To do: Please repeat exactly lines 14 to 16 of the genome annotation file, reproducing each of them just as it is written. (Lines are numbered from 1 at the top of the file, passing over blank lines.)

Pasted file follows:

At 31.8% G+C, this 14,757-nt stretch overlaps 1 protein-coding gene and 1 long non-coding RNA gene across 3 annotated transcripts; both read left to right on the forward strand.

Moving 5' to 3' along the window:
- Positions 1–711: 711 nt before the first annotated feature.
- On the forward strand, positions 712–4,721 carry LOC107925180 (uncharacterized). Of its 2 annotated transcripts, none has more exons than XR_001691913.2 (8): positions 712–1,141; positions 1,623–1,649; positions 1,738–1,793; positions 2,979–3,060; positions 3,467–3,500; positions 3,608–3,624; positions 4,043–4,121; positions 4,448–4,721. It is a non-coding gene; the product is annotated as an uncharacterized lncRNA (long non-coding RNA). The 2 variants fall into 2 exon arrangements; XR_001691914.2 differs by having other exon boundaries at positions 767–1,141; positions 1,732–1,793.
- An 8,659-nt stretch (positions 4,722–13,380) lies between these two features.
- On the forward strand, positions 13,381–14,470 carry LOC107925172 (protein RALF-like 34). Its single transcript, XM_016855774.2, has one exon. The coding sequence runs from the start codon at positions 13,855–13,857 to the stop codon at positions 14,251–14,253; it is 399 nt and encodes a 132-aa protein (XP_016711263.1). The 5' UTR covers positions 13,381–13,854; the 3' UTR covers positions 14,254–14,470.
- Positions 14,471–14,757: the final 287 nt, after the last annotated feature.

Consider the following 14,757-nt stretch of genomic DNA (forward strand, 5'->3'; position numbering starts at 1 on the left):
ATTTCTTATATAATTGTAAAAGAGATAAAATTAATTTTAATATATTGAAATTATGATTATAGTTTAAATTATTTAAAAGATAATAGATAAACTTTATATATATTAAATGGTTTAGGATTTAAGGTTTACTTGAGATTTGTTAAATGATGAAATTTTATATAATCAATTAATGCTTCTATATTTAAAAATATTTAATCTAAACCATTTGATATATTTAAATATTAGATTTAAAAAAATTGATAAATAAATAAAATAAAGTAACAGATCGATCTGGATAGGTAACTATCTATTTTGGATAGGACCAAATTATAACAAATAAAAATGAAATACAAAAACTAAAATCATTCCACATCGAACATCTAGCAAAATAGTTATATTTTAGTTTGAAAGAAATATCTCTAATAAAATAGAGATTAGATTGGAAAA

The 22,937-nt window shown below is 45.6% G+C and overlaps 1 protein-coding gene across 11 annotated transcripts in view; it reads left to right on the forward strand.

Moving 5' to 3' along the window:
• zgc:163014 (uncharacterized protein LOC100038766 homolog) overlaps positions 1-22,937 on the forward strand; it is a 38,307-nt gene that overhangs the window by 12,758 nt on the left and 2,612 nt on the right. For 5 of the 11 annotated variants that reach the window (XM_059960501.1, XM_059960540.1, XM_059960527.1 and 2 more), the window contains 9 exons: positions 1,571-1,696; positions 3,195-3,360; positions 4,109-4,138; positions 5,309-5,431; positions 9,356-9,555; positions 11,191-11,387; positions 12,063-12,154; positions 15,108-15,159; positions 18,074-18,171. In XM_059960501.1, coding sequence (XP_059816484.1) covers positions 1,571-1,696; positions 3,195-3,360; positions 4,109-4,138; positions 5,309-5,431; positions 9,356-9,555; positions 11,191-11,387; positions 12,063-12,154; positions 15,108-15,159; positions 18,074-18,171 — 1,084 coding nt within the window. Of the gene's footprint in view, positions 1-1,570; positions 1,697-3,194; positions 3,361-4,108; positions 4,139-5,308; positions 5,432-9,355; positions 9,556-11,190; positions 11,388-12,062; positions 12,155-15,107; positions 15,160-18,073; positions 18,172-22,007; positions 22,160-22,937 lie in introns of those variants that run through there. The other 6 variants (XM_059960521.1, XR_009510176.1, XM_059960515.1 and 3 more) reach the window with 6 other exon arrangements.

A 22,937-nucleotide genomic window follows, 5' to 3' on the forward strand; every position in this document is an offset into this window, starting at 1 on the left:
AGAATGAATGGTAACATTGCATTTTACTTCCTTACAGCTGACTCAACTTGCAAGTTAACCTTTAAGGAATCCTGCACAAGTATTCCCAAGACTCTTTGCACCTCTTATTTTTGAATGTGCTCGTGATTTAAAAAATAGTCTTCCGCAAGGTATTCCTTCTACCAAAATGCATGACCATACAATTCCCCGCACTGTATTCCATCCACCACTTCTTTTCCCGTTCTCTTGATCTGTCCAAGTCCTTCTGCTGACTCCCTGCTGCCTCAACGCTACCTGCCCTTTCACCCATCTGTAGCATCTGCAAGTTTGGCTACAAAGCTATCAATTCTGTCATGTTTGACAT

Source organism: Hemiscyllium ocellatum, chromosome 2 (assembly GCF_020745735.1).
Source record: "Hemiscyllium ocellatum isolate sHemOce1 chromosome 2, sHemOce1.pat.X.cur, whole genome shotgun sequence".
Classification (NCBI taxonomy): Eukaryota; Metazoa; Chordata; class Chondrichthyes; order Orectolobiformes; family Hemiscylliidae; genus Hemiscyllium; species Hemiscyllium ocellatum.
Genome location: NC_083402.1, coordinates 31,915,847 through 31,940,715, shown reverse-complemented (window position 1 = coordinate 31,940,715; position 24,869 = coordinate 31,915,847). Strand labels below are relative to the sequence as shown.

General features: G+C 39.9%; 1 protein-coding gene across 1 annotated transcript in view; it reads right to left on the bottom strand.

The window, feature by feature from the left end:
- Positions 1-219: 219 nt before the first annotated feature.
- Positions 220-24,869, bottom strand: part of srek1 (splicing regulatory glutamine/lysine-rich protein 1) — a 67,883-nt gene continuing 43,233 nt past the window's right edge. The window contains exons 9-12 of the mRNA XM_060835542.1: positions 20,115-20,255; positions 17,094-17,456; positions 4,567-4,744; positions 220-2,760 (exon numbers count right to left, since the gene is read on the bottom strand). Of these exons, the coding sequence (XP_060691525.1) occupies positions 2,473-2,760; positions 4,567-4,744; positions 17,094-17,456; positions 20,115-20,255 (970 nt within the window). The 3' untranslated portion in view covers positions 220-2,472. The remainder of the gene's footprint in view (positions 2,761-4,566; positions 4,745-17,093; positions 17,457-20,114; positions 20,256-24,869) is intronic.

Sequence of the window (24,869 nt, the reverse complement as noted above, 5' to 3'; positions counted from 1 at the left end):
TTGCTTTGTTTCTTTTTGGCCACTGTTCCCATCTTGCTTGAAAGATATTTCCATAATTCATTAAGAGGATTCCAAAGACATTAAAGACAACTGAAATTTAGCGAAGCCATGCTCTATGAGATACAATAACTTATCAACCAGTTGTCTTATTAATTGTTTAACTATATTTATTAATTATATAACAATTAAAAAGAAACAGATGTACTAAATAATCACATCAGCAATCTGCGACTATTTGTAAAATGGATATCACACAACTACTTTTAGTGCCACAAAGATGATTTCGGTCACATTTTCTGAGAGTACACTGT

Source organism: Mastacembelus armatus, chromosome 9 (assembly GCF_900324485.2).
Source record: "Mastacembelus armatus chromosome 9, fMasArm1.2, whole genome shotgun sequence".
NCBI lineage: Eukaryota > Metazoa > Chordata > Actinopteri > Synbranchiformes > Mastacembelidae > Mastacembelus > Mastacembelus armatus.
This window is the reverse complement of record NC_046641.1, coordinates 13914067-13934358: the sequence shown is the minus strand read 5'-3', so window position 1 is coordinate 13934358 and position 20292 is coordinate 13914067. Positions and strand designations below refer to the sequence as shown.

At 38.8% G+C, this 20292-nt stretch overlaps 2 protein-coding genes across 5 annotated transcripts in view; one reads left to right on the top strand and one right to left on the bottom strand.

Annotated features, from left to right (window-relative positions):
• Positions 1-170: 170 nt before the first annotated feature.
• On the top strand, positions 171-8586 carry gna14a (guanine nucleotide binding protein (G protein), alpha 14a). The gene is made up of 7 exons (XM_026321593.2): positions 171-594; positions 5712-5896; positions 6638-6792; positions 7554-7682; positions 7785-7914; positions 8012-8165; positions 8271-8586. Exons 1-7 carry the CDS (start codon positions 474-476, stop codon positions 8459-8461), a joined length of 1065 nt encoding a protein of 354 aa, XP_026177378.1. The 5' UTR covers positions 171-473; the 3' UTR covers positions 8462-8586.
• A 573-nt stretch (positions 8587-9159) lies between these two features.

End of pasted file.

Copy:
AGAATGAATGGTAACATTGCATTTTACTTCCTTACAGCTGACTCAACTTGCAAGTTAACCTTTAAGGAATCCTGCACAAGTATTCCCAAGACTCTTTGCACCTCTTATTTTTGAATGTGCTCGTGATTTAAAAAATAGTCTTCCGCAAGGTATTCCTTCTACCAAAATGCATGACCATACAATTCCCCGCACTGTATTCCATCCACCACTTCTTTTCCCGTTCTCTTGATCTGTCCAAGTCCTTCTGCTGACTCCCTGCTGCCTCAACGCTACCTGCCCTTTCACCCATCTGTAGCATCTGCAAGTTTGGCTACAAAGCTATCAATTCTGTCATGTTTGACAT

Source organism: Hemiscyllium ocellatum, chromosome 2 (assembly GCF_020745735.1).
Source record: "Hemiscyllium ocellatum isolate sHemOce1 chromosome 2, sHemOce1.pat.X.cur, whole genome shotgun sequence".